I trust (see? I really DO trust!) that my friends in agility want the best for me, and when they remind me to trust my dog, I hear in their voices a clear reminder ……

BECAUSE I have trained, BECAUSE I have reasoned, BECAUSE I have put the time and effort into being the very best supporter and leader that I can be for my dog, I can TRUST MYSELF to handle and act with excellence, confidence and strength.  

I like to play agility. I don’t like to play with my decisions, especially ones rooted in something that I’ve worked hard to achieve, that can be so easily cracked and so very hard to repair if broken.  So, I keep it simple.    

I choose me. I choose to TRUST MYSELF.   

On Roadtrips and Shepherd’s Pie

Shepherd's Pie at O'Possum's Pub in Murfreesboro, TN

It has been a long time since I have played this agility game I love. Not so long as an eon or an eternity, but, fifteen months (so far) without a dog beside me that loves the geometry and poetry of the lines and the motions to master them as much as me, is long enough already. I miss Shepherd’s Pie, too.  Meat, veggie, potatoes, cheese and gravy.  Seriously, a concoction of delicious (my choice, I know there are others with other views!).

Pick a path. Take a roadtrip.
On the road with Jamie and Stephen (and Cruzer), deciding the path to reach our destination. Away we go!

The day will come again, each day is one day nearer, I tell myself.  Be patient.  Be aware in today’s choices, it is tasty, all in itself. My Happiness (for that is what he is) will not be old enough to legally give this sport a go for another year at least.  So, I wait.  And, enjoy.

To pass the time, I’ve begun revisiting photos from the roadtrips and adventures of my experience.  (I did not look at them for this short term eon, it hurt too much, but I find now, it’s okay).  There are plenty of photos of ribbons and reminders of success, but those have begun to feel like they belong to someone else, not to the me that I am (becoming?) today.

I’m not the handler that can tell you about a course I ran 5 years ago, about the turns and the challenges and my handling. Once I run a course, it falls out of my head. On to the next one. I admire athletes that can describe a run from a decade ago in its entirety.  I cannot. A jump or two, perhaps, or a finish line, but, that is all.

I can, however, tell you about the courses that I visualize for my future. I can tell you about the colors of the jumps in the internalized TV screen in my head, of the footing and of the feeling of the flow and the flawless timing of my imagined runs. Of the exhilaration as I swagger to the startline, or, blast past the finish. Runs of the past served their purpose, I learned from them, and they live in my subconscious, where they have settled in as the foundation to support me today without me knowing it. I do not need to call them out in my “now.” They were. Today I AM, and tomorrow, they will help me be.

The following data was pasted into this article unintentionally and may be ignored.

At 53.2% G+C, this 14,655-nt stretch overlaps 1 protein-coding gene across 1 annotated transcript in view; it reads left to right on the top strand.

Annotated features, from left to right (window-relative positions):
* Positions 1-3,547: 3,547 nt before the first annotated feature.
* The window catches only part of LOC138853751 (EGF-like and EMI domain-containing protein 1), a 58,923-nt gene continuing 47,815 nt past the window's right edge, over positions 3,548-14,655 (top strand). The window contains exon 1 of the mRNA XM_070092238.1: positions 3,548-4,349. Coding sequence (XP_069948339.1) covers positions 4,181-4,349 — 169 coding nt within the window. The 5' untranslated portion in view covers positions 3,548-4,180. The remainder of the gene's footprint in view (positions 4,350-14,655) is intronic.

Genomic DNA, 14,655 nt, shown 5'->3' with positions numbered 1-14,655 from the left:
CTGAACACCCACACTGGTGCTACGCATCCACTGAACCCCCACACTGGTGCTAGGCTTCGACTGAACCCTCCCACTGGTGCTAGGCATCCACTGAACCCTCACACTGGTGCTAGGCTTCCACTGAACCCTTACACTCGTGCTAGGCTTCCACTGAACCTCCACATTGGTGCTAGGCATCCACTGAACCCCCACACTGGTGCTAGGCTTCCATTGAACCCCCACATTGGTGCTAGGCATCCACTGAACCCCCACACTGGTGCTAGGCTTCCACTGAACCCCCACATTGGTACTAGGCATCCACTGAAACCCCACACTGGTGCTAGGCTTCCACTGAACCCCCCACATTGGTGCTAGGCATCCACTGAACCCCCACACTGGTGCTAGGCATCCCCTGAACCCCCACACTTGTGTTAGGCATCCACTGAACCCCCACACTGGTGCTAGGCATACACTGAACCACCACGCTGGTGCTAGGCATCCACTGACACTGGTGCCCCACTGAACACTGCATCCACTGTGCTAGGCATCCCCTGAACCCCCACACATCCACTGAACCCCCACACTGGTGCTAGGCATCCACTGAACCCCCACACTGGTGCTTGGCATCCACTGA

Vici, Fin, and Me
8 years as friends, and we’d never met, until a roadtrip brought each of us (Vici, Fin, and me) from our respective coasts to Cynosports. Fin made Finals. I don’t remember that part (I’m certain it was spectacular), but, I do remember elation felt for meeting this amazing woman and burying my head in Fin’s fur as I shed a tear of Joy for that moment.

I am using this time to remind myself of the “why” of my game. Ribbons and accolades are wonderful and serve as roadtrip markers.  They validate my desire and confirm my belief in myself. They give me reason to value the effort. They are “rewards,” with little real meaning to anyone but me.

In the photo album of my life, it’s the travels (near and far, day to day and of duration) that stand out. And, the people I meet. And, of course, the Shepherd’s Pie.

So, I remind myself:  Always look for a place with homemade Shepherds Pie on the menu to share with friends (or, sushi, if that’s your fav.  Maybe a vegan burger or two, go green).  Stop the car often, because I might find the doppelganger of Mayberry’s Aunt Bea offering coffee in a fast food chain, and wouldn’t that be a delicious take out? But, most of all, get out and enjoy the roads my feet are on today. The ones behind me brought me to this moment, in order for me to continue to move forward.

And, if I do, I will find unexpected Joy to make me Happy. And, the best Shepherd’s Pie I could ever imagine. Though, it will be tough to beat the ones that I’ve had already.  (Have I mentioned I like Shepherd’s Pie???)

Nothing is worth more than this day.

Nothing is worth more than this day.

“Nothing is worth more than this day.” ~Goethe

“When hearts and minds meet, unimagined success is assured.” ~ Cruzer Patterson

There will never be another moment exactly like this one.  I hope that you make the most of it.  Drink in the joy, smile at the hope, live for the now.  There are so many moments of our lives that we can’t plan for, or direct.  There is however, one thing we can do anytime and with no limits, and that is to be aware.  The Agility Mindset is a journey that begins by helping to determine where you are, and the roads of possibilities that can take you on adventures a plenty.  I’d like to help you connect with yourself and your furry canine companion on this adventure, and maybe, to inspire you to be your best agility athlete ever.  You can make it happen if you believe.  I did.  Follow me, and let’s be always awesome!